Monday, November 20, 2017

South of the Border...Down Mexico Way...

The Aztecs Pyramid
at St. Cecilia Acatitlan,

While both llama and alpaca are found around Alberta today, these animals originated in the highlands of South America, and were domesticated by the various peoples living there at the time.  Both are descended from the Camelid family (yes, that's just what you think it is!)

Both -- according to archaeological evidence -- can trace their ancestry back about 45 million years, originating on what is now North America.  Between the arrival of the Ice Age, alterations in habitat, and humans who both settled and traded, the camelids were dispersed around the globe and some types were completely wiped out.

Blessedly, three prongs of the family survived: the dromedary of North Africa and SW Asia, the Bactrian camel of Central Asia, and what are now considered four related species in South America -- including llama and alpaca.

Domestic Alpaca
Though these animals were originally domesticated in the highlands, between 900 and 1,000 years ago, some were brought down to the coastal lowlands, which would explain how they came to be in the area of Mexico -- the purview of the Aztec from 1300 to 1521 A.D. or so -- from the Incan Empire down the west coast of South America (1438 - 1533).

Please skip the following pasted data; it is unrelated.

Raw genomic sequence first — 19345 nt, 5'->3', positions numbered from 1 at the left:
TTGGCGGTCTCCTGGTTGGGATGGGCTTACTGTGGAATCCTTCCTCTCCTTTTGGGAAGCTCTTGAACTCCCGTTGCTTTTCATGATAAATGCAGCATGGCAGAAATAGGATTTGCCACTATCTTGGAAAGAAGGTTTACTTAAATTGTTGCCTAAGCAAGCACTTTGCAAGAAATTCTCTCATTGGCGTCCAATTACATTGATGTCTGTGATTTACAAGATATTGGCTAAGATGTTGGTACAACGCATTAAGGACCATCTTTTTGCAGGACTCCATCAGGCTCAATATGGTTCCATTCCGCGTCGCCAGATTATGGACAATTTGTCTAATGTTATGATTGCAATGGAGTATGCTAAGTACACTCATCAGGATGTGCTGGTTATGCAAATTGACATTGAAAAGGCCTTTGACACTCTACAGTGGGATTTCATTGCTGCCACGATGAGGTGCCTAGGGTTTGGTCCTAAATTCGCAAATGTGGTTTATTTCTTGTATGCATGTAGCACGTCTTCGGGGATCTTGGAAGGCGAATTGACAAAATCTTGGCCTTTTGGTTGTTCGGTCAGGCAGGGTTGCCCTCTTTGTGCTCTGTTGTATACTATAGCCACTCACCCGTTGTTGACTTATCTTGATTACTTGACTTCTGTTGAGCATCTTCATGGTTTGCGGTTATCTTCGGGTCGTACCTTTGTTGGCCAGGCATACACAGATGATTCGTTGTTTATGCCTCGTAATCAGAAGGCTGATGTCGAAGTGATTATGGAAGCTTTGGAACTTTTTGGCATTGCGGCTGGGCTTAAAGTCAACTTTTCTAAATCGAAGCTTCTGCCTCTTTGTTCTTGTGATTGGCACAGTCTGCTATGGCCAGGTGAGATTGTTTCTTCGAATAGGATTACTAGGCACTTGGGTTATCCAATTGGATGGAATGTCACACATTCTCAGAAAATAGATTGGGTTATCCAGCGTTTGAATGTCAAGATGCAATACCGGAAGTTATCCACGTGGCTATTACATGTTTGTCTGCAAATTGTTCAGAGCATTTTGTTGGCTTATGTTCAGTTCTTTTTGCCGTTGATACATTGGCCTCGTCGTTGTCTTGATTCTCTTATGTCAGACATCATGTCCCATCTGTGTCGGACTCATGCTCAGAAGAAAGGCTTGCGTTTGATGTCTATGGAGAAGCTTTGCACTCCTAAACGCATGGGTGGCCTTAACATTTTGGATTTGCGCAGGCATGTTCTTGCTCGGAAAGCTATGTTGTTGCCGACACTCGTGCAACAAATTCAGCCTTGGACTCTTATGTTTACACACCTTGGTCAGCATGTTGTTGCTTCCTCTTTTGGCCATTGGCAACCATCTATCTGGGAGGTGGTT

The Mayans, Aztecs and Incas all wove fabric from the fibre produced by these animals, and as with many cultures, the type of fabric worn was used as an indicator of status. While the Aztecs forbade the poor from wearing cotton, the Incas forbade all but the wealthy from wearing cumbi, a special cloth woven from baby alpaca that was -- literally -- even to the invading Spanish -- worth its weight in gold.

That's not surprising, since the fibre of the alpaca produces a soft yarn that can be woven, knit or crocheted into garments that are also toasty warm.

For folks who want the warmth and moisture-wicking properties of wool, but are sensitive to the lanolin produced in sheep's fibre, alpaca could be a great alternative.  Their fibres are longer than fine sheep wool, with a high tensile strength that results in durability and long wear.  At the same time, having fewer scales than sheep wools, alpaca fibre will take much longer to felt.

Because of its characteristics -- warmer, denser and heavier than wool if knit straight up -- ideally, yarn containing a high percentage of alpaca is best used for shawls, hats, scarves, cowls, gloves or mittens, where you want to keep warm without weight. 

Generally these garments must be washed by hand, but sometimes you can find a fibre blend that boasts just enough alpaca for warmth...and acrylic fibre for easier care.  And that's what's on offer for our Super Special this week!

Nako Alpaca
100 grams
90% Acrylic, 10% Alpaca
190 metres (208 yards)
Regular Price: $8.00

Sale Price: $2.00


James Brett Aztec
100 grams
90% Acrylic, 10% Alpaca
190 metres (208 yards)
Regular Price: $8.00

Sale Price: $2.00

Pattern: Cable Hat - S.R. Kertzer
Yarn: James Brett Aztec

Written -- and knit -- by Margaret, happy TCL employee for whom a little alpaca can go a long way!


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